Saturday, January 3, 2009

More Musing About Illiberal Turkey & "Neighborhood Pressure"

Professor Binnaz Toprak of Boğaziçi University recently released the results of a survey of "neighborhood pressure" in Anatolian cities. The survey was conducted in conjunction with the Open Society Institute, and its subjects are self-identified secular university students who the research finds to experience social pressure when moving into conservative neighborhoods. The report is entitled "Being Different in Anatolia." BIA-Net quotes from Professor Toprak's conclusion of the survey's findings:
“Our finds show that overcoming the oppressive conservatism of the ruling power does not play a transforming role in making people more respectful to the rights and freedoms of the people who live in these places. On the contrary, when the process by the Justice and Development Party (AKP) to put its own people in the bureaucratic positions combines with the religious-community structuring and the activities in the Anatolian cities, we think the environment that exists now causes more worries when looked from these perspectives.”
BIA-Net documents reaction to the research, which hardly eschews the political in its design, execution, or findings. "Neighborhood pressure" is a commonly cited concern of some secularists, many of whom cited the phenomenon last year as reason for their opposition to the AKP-MHP passed legislation enabling women to wear headscarves at university.

Criticism of Toprak's research includes claims that the research question is not new, and conceptually muddles "social pressure" and "intolerance" (see Emre Uslu and Önder Aytaç), forgoes meaningful explanation of the intolerance it identifies (see Şahin Alpay), and ignores intolerance, bigotry, and social pressure as dilemmas not only related to Islam, but also the values of fanatical secularism and hardcore nationalism (Alpay). The last of these criticisms are also present in this Hürriyet op/ed, which is authored by one of Toprak's former students. Appropriately, the op/ed concludes with qualified optimism:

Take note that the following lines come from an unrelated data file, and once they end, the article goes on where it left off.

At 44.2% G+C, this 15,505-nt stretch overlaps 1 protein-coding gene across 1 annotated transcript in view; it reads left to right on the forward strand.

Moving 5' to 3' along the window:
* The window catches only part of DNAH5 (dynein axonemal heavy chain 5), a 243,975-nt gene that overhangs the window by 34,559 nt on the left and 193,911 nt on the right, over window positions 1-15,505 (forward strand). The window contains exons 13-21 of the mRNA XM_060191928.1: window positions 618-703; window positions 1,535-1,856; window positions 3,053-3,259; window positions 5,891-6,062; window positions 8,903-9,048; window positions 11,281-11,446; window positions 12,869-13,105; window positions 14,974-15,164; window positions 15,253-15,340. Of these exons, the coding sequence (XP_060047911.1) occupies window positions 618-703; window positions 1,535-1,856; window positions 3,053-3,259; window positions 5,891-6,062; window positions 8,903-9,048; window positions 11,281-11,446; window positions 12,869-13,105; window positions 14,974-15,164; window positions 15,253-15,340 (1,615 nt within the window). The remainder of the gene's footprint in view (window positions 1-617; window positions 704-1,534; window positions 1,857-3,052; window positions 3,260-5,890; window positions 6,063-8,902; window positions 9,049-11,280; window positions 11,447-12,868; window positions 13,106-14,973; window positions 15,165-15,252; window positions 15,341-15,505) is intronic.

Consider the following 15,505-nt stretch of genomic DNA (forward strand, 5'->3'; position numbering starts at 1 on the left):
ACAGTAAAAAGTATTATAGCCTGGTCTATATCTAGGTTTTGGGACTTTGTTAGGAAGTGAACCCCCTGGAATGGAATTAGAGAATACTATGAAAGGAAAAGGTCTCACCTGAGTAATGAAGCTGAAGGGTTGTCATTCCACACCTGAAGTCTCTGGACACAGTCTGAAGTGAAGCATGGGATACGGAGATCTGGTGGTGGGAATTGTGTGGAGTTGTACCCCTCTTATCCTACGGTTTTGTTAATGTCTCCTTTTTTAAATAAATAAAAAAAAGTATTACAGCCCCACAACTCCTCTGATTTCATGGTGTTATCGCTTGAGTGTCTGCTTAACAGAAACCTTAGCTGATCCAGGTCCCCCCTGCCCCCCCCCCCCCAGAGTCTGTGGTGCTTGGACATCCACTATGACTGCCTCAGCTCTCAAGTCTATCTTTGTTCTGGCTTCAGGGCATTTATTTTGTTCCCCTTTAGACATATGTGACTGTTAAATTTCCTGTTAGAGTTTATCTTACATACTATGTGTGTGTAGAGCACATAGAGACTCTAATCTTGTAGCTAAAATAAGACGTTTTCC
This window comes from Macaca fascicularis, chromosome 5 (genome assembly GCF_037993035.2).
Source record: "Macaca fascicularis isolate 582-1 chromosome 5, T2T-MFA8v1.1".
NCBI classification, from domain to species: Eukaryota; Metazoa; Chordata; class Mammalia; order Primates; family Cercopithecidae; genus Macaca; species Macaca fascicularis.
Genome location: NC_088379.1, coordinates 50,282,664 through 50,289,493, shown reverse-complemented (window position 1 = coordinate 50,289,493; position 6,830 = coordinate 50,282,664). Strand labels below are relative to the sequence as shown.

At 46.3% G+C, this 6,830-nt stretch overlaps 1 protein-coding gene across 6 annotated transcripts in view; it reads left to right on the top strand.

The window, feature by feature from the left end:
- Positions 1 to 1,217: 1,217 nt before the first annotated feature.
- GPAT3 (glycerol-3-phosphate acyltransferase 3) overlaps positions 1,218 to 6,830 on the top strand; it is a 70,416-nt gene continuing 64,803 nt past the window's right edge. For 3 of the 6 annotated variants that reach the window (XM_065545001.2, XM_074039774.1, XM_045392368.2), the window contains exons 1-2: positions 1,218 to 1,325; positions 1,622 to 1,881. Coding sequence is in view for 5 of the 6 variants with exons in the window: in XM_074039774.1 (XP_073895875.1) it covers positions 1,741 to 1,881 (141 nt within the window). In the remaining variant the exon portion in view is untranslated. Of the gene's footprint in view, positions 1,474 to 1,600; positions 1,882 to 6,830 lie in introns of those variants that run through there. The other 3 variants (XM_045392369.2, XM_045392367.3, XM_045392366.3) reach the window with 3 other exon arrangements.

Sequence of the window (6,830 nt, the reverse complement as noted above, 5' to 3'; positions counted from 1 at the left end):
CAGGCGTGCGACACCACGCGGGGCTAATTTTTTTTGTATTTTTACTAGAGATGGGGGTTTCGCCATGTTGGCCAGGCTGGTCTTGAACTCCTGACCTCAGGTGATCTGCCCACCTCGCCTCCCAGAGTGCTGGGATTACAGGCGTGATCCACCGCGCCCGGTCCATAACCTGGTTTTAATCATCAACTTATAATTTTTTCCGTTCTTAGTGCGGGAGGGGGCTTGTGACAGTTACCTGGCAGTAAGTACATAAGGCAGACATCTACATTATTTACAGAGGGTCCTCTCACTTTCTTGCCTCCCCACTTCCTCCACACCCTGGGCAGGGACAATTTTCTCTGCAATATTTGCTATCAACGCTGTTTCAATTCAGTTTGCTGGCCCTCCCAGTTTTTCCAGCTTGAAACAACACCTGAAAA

Unfortunately, some conservative commentators, which have praised previous works by Professor Toprak, now criticize her severely and argue that the "neighborhood pressure" is imaginary. They should have done better. Because pressure is a very personal thing: only you decide whether you face it or not. By this dismissive attitude, those conservatives only mirror the lack of empathy that the secularists show when it comes to the official pressure on veiled women. That’s why we should take Dr. Toprak’s findings seriously. But we should also not exaggerate them. First of all, this is a targeted research, not a random survey. In other words, the interviewees went out to find out those specific groups that could be under neighborhood pressure. So, it does not give a full picture of the country.

In fact, there are many signs showing that Anatolia is actually less conservative today than it used to be. It is more business-oriented, its women are more integrated into society, and it is more open to the world. But perhaps it is this very dynamic which creates a tension. Maybe the clash between the secular establishment and the AKP boils down in society to the tension between the mosque community and beer hall crowd. Maybe, because of their political ascendancy, the conservatives are now more self-confident and triumphant. These are all speculations, since Dr. Toprak’s research does not tells us much about the conservative side of the picture. We would be misleading ourselves by ignoring the complexities there.

We would also be misleading ourselves by thinking that the conservatism in question comes all from religion. The survey tells us that among the "inappropriate" behaviors in Anatolia, there is not just consuming alcohol or "eating during Ramadan", but also speaking Kurdish. "Kurdish youth who are called on their cell phones in a bus by their relatives who don’t speak Turkish," the research says, "decide not to take the call". And allergy to Kurdish is not an Islamic reaction -- it is a nationalist one.The problem, then, is actually a lack of tolerance to anything that is different. And, alas, that is the problem of the whole of Turkey! Not just the religious conservatives but also the secularists are very, very, intolerant. That’s why neighborhood pressure exists everywhere, from conservative and parochial towns to secular and chic plazas. In the former, the headscarf is the demanded norm. In the latter, it is the expelled heresy.

So, you may ask, if it is such a nation of illiberals, is Turkey simply hopeless?

Not really. I think we are still making progress. In the past, one illiberal camp -- the secular Kemalists -- had dominated the whole society. Now we have two illiberal camps clashing with other. That is better, because it paves the road to pluralism. The optimistic scenario is that these two warring camps will wear themselves out, and, over time, come to a live-and-let-live consensus. And the pessimistic scenario? Well, it is that we will be trapped in this cultural civil war, for ever and ever.
The question as to whether the clash between two rather illiberal camps is capable of making Turkey a more pluralistic society is certainly one worth poring over, but politics and institutions have a long way to go until both Turkish state and society are comfortable with accommodating differences.

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